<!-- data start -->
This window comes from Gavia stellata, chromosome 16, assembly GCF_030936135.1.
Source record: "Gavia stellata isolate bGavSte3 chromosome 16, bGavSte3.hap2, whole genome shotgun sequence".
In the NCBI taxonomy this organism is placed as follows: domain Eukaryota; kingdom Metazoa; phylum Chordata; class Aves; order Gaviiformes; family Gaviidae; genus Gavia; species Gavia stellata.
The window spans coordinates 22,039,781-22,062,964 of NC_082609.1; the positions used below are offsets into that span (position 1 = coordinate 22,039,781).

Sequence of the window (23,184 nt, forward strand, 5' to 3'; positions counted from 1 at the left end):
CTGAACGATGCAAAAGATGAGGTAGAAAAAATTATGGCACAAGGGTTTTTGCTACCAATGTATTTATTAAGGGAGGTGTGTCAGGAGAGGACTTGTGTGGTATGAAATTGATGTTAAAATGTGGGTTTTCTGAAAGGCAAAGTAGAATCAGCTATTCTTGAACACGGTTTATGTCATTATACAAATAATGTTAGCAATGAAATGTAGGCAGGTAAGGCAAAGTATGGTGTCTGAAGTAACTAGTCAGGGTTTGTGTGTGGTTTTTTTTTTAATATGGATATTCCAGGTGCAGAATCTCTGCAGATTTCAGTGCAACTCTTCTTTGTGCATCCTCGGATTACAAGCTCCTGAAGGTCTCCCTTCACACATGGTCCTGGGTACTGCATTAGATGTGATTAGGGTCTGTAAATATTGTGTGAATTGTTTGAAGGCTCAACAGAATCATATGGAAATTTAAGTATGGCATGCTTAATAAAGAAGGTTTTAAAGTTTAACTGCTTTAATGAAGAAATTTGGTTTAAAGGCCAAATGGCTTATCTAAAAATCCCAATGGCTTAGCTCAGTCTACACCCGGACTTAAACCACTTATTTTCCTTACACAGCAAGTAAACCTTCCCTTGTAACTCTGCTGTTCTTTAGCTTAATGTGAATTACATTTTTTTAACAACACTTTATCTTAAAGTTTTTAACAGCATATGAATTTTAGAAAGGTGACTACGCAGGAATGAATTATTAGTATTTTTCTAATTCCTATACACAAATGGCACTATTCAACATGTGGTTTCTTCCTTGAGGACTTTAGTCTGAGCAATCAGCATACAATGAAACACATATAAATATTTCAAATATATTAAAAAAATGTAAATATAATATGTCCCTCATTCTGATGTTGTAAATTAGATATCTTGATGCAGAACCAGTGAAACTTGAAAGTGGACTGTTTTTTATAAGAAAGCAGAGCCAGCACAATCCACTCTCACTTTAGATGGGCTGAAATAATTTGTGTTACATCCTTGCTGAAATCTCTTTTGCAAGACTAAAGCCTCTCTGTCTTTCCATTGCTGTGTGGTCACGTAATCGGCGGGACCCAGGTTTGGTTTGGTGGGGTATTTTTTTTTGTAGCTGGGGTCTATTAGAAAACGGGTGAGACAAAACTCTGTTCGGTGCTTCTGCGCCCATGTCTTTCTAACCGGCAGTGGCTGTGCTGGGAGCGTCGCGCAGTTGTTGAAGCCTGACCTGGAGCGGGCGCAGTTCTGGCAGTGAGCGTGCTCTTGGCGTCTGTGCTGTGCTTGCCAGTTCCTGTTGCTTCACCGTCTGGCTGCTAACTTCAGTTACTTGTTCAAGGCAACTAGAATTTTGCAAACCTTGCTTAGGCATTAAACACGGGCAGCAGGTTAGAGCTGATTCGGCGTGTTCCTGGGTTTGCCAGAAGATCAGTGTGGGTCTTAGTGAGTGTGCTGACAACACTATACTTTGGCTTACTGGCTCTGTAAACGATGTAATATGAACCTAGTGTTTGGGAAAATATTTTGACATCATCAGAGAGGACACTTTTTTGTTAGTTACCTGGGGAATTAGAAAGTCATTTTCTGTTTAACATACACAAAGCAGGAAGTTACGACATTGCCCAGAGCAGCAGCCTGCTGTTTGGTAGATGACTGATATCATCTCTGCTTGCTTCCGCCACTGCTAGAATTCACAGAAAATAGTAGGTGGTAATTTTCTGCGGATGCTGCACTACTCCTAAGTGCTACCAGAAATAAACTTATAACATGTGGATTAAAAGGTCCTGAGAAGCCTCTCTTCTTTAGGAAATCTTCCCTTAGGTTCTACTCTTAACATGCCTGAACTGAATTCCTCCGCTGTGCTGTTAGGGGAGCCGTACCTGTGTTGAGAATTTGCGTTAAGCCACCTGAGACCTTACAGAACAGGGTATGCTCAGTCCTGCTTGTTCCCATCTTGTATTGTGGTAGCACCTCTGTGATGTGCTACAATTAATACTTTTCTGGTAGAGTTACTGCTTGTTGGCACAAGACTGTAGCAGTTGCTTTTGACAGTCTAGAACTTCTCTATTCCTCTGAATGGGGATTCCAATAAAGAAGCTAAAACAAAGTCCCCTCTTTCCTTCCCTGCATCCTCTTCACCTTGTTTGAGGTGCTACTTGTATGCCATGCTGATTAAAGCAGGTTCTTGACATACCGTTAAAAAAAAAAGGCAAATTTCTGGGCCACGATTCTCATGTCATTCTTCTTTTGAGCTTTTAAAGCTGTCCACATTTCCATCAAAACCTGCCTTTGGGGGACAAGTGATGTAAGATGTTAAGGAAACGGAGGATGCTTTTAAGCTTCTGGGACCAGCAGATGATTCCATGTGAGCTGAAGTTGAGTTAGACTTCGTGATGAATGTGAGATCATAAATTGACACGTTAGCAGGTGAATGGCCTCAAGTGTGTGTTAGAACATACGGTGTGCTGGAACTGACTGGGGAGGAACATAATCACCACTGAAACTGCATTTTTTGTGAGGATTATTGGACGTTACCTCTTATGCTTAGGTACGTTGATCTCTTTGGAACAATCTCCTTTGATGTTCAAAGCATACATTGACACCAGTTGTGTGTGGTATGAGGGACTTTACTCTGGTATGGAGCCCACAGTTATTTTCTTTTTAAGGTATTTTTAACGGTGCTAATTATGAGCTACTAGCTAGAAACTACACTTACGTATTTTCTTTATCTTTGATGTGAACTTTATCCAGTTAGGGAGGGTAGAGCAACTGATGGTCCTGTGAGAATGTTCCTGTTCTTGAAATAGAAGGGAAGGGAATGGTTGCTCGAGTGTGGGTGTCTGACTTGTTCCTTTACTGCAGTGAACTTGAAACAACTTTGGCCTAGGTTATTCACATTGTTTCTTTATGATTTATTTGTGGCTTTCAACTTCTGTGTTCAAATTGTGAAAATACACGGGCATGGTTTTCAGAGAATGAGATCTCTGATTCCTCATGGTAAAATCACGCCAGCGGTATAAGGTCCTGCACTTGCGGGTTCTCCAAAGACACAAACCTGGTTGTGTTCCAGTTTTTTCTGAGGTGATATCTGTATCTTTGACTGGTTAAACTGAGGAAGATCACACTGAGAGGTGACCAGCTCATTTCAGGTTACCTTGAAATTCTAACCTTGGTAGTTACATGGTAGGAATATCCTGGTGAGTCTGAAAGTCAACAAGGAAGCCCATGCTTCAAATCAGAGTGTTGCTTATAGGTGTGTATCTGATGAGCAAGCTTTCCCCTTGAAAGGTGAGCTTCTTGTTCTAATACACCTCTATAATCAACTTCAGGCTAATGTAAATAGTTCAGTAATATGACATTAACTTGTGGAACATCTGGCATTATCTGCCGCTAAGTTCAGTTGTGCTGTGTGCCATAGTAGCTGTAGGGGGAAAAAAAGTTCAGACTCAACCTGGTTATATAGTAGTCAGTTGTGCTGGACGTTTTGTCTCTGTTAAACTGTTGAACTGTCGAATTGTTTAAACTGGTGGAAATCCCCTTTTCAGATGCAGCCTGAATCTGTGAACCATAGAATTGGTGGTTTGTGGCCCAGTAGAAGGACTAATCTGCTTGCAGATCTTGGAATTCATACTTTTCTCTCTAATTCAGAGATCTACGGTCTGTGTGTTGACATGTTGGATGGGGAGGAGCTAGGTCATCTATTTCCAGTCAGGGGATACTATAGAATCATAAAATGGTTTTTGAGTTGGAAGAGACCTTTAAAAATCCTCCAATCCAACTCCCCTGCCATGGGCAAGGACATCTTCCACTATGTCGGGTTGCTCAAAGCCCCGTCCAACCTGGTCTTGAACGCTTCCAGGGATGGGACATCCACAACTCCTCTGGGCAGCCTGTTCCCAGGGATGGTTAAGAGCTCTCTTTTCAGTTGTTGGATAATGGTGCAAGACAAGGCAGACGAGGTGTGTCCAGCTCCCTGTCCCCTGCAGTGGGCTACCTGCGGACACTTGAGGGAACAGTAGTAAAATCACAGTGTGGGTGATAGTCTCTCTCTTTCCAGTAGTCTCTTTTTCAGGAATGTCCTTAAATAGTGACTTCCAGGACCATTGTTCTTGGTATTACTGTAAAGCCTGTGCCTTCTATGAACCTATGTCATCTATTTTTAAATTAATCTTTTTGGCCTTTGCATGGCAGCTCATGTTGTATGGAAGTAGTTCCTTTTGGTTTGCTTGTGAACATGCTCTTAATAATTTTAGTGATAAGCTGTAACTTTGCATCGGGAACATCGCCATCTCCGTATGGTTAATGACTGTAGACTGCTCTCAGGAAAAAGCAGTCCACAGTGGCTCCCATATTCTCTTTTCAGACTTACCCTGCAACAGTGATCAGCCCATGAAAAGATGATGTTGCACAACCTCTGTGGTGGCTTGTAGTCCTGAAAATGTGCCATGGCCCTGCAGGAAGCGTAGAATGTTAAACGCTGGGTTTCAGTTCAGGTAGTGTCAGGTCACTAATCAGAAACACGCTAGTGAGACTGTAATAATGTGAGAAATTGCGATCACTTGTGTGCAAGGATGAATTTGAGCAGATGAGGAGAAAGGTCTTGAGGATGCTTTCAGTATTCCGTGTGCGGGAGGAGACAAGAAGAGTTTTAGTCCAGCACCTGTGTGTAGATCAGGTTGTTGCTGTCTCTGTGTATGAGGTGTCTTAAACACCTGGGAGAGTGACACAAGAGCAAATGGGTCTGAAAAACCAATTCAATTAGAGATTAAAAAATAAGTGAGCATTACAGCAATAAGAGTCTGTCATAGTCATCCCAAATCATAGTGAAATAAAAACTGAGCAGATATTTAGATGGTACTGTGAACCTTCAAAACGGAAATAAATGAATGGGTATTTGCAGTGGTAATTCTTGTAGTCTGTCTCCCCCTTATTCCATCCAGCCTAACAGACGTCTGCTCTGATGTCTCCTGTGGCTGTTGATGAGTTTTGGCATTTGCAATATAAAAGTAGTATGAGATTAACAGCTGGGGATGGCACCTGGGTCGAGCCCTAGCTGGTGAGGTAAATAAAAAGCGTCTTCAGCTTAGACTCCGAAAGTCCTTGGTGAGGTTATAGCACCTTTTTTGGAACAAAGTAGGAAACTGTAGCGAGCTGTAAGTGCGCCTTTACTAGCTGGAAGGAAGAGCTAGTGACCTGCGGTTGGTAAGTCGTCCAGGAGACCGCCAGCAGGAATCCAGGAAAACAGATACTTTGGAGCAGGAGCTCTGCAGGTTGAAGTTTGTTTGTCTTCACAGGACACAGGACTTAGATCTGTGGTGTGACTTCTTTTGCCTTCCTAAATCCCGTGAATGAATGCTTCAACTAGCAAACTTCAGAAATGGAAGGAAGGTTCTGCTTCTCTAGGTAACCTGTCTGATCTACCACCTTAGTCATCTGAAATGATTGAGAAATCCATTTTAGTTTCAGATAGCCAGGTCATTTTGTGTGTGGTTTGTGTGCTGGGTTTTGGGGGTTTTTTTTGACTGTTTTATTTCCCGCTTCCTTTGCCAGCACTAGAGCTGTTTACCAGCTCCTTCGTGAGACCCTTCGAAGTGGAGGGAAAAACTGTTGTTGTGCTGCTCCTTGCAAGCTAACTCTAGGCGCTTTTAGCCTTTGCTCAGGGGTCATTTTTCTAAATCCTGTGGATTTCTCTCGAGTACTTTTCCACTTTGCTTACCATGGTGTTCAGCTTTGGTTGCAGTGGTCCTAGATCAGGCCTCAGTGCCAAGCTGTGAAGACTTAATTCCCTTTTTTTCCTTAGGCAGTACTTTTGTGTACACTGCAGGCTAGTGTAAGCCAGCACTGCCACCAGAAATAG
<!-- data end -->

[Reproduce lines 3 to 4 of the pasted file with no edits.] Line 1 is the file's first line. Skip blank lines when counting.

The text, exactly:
In the NCBI taxonomy this organism is placed as follows: domain Eukaryota; kingdom Metazoa; phylum Chordata; class Aves; order Gaviiformes; family Gaviidae; genus Gavia; species Gavia stellata.
The window spans coordinates 22,039,781-22,062,964 of NC_082609.1; the positions used below are offsets into that span (position 1 = coordinate 22,039,781).